Most cells synthesis RNA

DNA synthesized only when preparing for division

 

Metabolic Interactions

Homeostasis

No one cell of the human body can perform all necessary homeostatic functions

Metabolic activities must be coordinated

 

Body has five metabolic components

Liver

The focal point for metabolic regulation and control

Adipose tissue

Stores lipids primarily as triglycerides

Skeletal muscle

Substantial glycogen reserves

 

Body has five metabolic components

Neural tissue

Must be supplied with a reliable supply of glucose

Other peripheral tissues

Able to metabolize substrates under endocrine control

 

The absorptive state

The period following a meal

Nutrients enter the blood as intestinal absorption proceeds

Liver closely regulates glucose content of blood

Lipemia commonly marks the absorptive state

Adipocytes remove fatty acids and glycerol from bloodstream

Glucose molecule are catabolized and amino acids are used to build proteins

 

The Postabsorptive state

From the end of the absorptive state to the next meal

Body relies on reserves for energy

Liver cells break down glycogen, releasing glucose into blood

Liver cells synthesize glucose

Lipolysis increases and fatty acids released into blood stream

Fatty acids undergo beta oxidation and enter TCA

 

The Postabsorptive state

Amino acids either converted to pyruvate or acetyl-CoA

Skeletal muscles metabolize ketone bodies and fatty acids

Skeletal muscle glycogen reserves broken down to lactic acid

Neural tissue continues to be supplied with glucose

 

Diet and Nutrition

Nutrition

Absorption of nutrients from food

Balanced diet

Contains all the ingredients necessary to maintain homeostasis

Prevents malnutrition

 

Food

Food groups and food pyramids

Used as guides to avoid malnutrition

 

Food Groups

Six basic food groups of a balance diet arranged in a food pyramid

Milk, yogurt and cheese

Meat, poultry, fish, dry beans, eggs, and nuts

Vegetables

Fruits

Bread, cereal, rice and pasta

Base of pyramid

Fats, oils and sweets

Top of pyramid

 

Nitrogen balance

N compounds contain nitrogen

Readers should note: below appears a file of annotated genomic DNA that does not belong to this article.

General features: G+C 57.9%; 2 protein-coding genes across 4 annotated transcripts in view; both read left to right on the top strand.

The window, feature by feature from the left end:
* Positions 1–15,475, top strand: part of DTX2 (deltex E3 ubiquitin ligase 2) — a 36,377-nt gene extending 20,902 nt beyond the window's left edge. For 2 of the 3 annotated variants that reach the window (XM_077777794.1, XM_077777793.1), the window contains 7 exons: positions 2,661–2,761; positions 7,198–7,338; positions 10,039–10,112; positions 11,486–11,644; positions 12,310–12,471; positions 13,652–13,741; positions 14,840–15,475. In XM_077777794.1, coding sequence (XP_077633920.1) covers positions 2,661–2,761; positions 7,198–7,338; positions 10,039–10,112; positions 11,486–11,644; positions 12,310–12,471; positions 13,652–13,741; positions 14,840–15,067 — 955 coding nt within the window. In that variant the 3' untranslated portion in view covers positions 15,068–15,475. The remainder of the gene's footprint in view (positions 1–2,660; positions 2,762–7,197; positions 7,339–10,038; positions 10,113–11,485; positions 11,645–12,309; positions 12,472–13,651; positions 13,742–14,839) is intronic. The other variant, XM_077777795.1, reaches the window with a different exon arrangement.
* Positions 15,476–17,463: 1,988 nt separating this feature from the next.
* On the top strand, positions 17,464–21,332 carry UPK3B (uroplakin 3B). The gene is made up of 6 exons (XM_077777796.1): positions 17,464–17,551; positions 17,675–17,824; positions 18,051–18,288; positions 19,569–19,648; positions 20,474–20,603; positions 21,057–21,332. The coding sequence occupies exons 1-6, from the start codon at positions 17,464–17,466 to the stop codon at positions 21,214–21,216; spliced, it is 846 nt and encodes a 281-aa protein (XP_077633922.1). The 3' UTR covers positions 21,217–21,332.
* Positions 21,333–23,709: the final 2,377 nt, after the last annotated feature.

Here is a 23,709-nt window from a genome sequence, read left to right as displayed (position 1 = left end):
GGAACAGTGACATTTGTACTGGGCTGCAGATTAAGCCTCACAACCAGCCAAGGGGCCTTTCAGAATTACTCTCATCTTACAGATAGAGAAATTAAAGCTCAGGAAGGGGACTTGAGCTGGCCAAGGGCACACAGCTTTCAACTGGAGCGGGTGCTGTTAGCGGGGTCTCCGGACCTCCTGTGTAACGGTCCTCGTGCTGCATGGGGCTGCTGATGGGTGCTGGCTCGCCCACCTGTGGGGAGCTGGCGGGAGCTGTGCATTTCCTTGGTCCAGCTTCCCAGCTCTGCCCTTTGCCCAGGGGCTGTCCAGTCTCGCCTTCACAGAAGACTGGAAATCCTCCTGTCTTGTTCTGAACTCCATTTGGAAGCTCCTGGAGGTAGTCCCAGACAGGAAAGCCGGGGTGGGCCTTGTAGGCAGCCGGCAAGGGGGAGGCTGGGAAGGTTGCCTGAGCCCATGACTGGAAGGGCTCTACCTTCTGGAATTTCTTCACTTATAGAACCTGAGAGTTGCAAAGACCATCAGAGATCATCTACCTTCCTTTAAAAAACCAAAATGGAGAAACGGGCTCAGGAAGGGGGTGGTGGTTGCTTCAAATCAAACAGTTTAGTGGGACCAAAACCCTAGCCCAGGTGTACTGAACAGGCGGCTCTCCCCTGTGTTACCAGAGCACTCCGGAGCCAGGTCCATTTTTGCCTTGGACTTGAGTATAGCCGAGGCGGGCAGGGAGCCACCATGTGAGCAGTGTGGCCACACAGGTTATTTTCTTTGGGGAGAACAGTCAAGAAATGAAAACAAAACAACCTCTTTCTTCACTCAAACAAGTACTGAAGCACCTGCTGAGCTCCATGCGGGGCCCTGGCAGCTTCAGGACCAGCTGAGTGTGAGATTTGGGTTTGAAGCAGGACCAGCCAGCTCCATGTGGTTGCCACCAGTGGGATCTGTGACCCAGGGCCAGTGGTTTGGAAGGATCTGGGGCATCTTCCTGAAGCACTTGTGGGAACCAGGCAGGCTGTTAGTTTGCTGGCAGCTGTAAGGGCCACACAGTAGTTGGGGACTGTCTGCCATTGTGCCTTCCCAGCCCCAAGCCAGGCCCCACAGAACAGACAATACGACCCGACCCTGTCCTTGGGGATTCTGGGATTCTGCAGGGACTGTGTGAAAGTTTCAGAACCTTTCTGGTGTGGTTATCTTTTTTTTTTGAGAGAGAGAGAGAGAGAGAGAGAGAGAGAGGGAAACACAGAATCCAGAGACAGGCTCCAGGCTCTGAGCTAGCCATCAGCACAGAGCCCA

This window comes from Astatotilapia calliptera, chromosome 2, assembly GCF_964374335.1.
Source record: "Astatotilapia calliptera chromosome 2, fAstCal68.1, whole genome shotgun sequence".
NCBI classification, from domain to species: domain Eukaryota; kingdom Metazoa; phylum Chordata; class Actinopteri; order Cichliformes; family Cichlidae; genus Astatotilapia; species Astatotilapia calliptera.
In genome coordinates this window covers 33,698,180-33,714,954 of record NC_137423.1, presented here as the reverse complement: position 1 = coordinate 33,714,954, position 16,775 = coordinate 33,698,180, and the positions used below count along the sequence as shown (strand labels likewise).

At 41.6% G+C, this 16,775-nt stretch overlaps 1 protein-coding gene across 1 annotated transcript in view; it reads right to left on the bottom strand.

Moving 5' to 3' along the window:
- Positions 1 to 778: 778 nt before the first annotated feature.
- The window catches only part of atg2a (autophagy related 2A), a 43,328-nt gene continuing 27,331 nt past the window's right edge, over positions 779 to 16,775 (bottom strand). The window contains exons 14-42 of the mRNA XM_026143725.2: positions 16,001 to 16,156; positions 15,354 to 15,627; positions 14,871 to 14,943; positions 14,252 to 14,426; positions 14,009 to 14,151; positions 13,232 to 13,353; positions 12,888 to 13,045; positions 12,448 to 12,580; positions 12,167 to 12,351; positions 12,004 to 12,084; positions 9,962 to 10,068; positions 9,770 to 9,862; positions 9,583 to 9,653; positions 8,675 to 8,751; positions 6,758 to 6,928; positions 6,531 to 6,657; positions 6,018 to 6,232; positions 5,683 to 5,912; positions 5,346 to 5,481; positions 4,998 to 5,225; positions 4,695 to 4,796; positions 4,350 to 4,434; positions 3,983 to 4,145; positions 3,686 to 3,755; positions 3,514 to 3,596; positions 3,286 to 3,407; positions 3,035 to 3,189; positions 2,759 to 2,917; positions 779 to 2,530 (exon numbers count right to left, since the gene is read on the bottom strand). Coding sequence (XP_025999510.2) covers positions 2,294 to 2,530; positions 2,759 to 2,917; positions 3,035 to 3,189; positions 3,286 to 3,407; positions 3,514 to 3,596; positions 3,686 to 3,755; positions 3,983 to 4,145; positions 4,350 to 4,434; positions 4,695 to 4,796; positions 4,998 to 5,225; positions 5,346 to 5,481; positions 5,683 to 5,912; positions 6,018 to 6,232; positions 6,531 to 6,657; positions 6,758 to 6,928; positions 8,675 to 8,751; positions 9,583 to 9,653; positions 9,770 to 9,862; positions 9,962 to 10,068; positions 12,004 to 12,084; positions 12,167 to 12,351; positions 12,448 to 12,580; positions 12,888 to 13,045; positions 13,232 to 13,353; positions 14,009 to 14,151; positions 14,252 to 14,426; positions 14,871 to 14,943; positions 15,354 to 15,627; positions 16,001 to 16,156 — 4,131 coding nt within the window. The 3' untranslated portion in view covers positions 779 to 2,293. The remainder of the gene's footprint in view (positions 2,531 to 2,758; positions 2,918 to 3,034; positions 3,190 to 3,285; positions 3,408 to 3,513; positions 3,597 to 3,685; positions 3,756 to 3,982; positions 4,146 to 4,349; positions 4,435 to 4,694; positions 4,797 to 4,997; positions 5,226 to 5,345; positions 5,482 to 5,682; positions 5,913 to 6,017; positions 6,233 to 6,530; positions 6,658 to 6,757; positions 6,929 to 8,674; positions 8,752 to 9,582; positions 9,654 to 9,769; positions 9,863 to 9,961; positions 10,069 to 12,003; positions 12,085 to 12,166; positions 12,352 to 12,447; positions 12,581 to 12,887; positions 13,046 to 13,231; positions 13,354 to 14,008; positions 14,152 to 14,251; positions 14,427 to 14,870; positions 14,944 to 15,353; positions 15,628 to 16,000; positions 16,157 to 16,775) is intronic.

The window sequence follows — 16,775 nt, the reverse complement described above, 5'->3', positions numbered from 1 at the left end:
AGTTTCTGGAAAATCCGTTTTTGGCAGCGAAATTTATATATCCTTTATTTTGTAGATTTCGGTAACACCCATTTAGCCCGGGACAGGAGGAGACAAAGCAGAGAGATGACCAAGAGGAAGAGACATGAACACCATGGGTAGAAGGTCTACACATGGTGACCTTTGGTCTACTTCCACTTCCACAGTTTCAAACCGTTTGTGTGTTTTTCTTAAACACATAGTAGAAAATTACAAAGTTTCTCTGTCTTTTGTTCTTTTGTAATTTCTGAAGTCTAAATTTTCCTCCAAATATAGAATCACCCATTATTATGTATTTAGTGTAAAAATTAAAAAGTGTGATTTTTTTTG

Amino acids, purines, pyrimidines, creatine, porphyrins

Body does not maintain large nitrogen reserves

Dietary nitrogen is essential

Nitrogen balance is an equalization of absorbed and excreted nitrogen

 

Minerals

Act as co-factors in enzymatic reactions

Contribute to osmotic concentrations of body fluids

Play a role in transmembrane potentials, action potentials

Aid in release of neurotransmitters and muscle contraction

Assist in skeletal construction and maintenance

Important in gas transport and buffer systems

Aid in fluid absorption and waste removal

 

Vitamins

Are needed in very small amounts for a variety of vital body activities

Fat soluble

Vitamins A, D, E, K

Taken in excess can lead to hypervitaminosis

Water soluble

Not stored in the body

Lack of adequate dietary intake = avitaminosis

 

Bioenergetics

The study of acquisition and use of energy by organisms

Energy content of food expressed in Calories per gram (C/g)

 

Food and energy

Catabolism of lipids yields 9.46 C/g

Catabolism of proteins and carbohydrates yields ~4.7 C/g

 

Metabolic rate

Total of all anabolic and catabolic processes underway

Basal metabolic rate (BMR) is the rate of energy used by a person at rest

 

Thermoregulation

Homeostatic regulation of body temperature

Heat exchange with the environment involves four processes:

Radiation

Conduction

Convection

Evaporation

 

Regulation of heat gain and loss

Preoptic area of hypothalamus acts as thermostat

Heat-loss center

Heat-gain center

Mechanisms for increasing heat loss include:

Peripheral vasodilation

Increase perspiration

Increase respiration

Behavioral modifications

 

Mechanisms promoting heat gain

Decreased blood flow to the dermis

Countercurrent heat exchange

Shivering thermogenesis and nonshivering thermogenesis

Differs by individuals due to acclimatization

 

Thermoregulation

Problems in infants

Lose heat quickly due to their small size

Do not shiver

Use brown fat to accelerate lipolysis - energy escapes as heat

Variations in adults

Use subcutaneous fat as an insulator

Different hypothalamic thermostatic settings

 

Pyrexia is elevated body temperature

Fever is body temperature greater than 37.2oC

Can result from a variety of situations including:

Heat exhaustion or heat stroke

Congestive heart failure

Impaired sweat gland activity

Resetting of the hypothalamic thermostat by circulating pyrogens